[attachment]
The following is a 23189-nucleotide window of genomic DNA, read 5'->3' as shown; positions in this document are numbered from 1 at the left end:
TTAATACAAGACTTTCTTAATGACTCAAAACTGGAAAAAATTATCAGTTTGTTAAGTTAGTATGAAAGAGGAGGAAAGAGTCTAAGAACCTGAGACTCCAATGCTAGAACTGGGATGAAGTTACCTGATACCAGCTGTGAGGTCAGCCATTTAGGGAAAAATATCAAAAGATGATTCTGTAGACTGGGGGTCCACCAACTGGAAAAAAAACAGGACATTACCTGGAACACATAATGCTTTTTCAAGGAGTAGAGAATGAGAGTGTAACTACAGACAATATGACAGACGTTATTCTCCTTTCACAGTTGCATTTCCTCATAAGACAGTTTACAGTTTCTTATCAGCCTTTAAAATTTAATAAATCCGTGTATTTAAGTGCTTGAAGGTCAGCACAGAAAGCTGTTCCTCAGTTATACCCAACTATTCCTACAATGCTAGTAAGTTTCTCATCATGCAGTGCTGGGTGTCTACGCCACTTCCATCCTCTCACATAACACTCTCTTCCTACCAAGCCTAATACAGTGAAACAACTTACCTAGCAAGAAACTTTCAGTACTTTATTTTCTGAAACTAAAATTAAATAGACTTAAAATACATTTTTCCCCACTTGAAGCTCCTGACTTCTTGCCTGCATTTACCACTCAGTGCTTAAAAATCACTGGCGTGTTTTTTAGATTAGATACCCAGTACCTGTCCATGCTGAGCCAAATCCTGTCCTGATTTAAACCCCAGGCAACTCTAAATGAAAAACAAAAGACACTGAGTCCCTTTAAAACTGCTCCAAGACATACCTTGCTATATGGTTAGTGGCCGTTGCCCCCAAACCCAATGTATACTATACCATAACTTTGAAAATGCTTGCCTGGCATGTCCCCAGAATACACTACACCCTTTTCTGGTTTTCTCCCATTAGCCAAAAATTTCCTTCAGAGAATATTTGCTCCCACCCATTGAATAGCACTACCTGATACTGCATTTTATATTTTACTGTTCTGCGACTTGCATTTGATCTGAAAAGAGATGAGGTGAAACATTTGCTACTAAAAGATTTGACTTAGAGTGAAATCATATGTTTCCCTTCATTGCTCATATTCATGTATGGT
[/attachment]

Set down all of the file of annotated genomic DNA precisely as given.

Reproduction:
The following is a 23189-nucleotide window of genomic DNA, read 5'->3' as shown; positions in this document are numbered from 1 at the left end:
TTAATACAAGACTTTCTTAATGACTCAAAACTGGAAAAAATTATCAGTTTGTTAAGTTAGTATGAAAGAGGAGGAAAGAGTCTAAGAACCTGAGACTCCAATGCTAGAACTGGGATGAAGTTACCTGATACCAGCTGTGAGGTCAGCCATTTAGGGAAAAATATCAAAAGATGATTCTGTAGACTGGGGGTCCACCAACTGGAAAAAAAACAGGACATTACCTGGAACACATAATGCTTTTTCAAGGAGTAGAGAATGAGAGTGTAACTACAGACAATATGACAGACGTTATTCTCCTTTCACAGTTGCATTTCCTCATAAGACAGTTTACAGTTTCTTATCAGCCTTTAAAATTTAATAAATCCGTGTATTTAAGTGCTTGAAGGTCAGCACAGAAAGCTGTTCCTCAGTTATACCCAACTATTCCTACAATGCTAGTAAGTTTCTCATCATGCAGTGCTGGGTGTCTACGCCACTTCCATCCTCTCACATAACACTCTCTTCCTACCAAGCCTAATACAGTGAAACAACTTACCTAGCAAGAAACTTTCAGTACTTTATTTTCTGAAACTAAAATTAAATAGACTTAAAATACATTTTTCCCCACTTGAAGCTCCTGACTTCTTGCCTGCATTTACCACTCAGTGCTTAAAAATCACTGGCGTGTTTTTTAGATTAGATACCCAGTACCTGTCCATGCTGAGCCAAATCCTGTCCTGATTTAAACCCCAGGCAACTCTAAATGAAAAACAAAAGACACTGAGTCCCTTTAAAACTGCTCCAAGACATACCTTGCTATATGGTTAGTGGCCGTTGCCCCCAAACCCAATGTATACTATACCATAACTTTGAAAATGCTTGCCTGGCATGTCCCCAGAATACACTACACCCTTTTCTGGTTTTCTCCCATTAGCCAAAAATTTCCTTCAGAGAATATTTGCTCCCACCCATTGAATAGCACTACCTGATACTGCATTTTATATTTTACTGTTCTGCGACTTGCATTTGATCTGAAAAGAGATGAGGTGAAACATTTGCTACTAAAAGATTTGACTTAGAGTGAAATCATATGTTTCCCTTCATTGCTCATATTCATGTATGGT